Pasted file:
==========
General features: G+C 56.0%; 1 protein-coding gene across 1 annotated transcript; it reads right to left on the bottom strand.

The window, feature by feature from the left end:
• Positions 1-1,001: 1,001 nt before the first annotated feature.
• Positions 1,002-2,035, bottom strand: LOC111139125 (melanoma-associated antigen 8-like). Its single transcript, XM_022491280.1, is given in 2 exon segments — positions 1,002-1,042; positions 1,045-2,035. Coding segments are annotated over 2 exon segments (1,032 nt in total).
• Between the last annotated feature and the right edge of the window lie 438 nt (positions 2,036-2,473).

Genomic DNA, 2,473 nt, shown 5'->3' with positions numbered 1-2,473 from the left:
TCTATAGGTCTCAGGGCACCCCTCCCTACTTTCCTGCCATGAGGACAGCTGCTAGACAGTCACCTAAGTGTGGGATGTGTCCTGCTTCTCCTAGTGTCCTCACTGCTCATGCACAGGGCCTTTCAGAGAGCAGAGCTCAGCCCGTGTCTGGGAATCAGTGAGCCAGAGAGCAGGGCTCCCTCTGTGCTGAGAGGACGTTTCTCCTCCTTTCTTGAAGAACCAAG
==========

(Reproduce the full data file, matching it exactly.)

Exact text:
General features: G+C 56.0%; 1 protein-coding gene across 1 annotated transcript; it reads right to left on the bottom strand.

The window, feature by feature from the left end:
• Positions 1-1,001: 1,001 nt before the first annotated feature.
• Positions 1,002-2,035, bottom strand: LOC111139125 (melanoma-associated antigen 8-like). Its single transcript, XM_022491280.1, is given in 2 exon segments — positions 1,002-1,042; positions 1,045-2,035. Coding segments are annotated over 2 exon segments (1,032 nt in total).
• Between the last annotated feature and the right edge of the window lie 438 nt (positions 2,036-2,473).

Genomic DNA, 2,473 nt, shown 5'->3' with positions numbered 1-2,473 from the left:
TCTATAGGTCTCAGGGCACCCCTCCCTACTTTCCTGCCATGAGGACAGCTGCTAGACAGTCACCTAAGTGTGGGATGTGTCCTGCTTCTCCTAGTGTCCTCACTGCTCATGCACAGGGCCTTTCAGAGAGCAGAGCTCAGCCCGTGTCTGGGAATCAGTGAGCCAGAGAGCAGGGCTCCCTCTGTGCTGAGAGGACGTTTCTCCTCCTTTCTTGAAGAACCAAG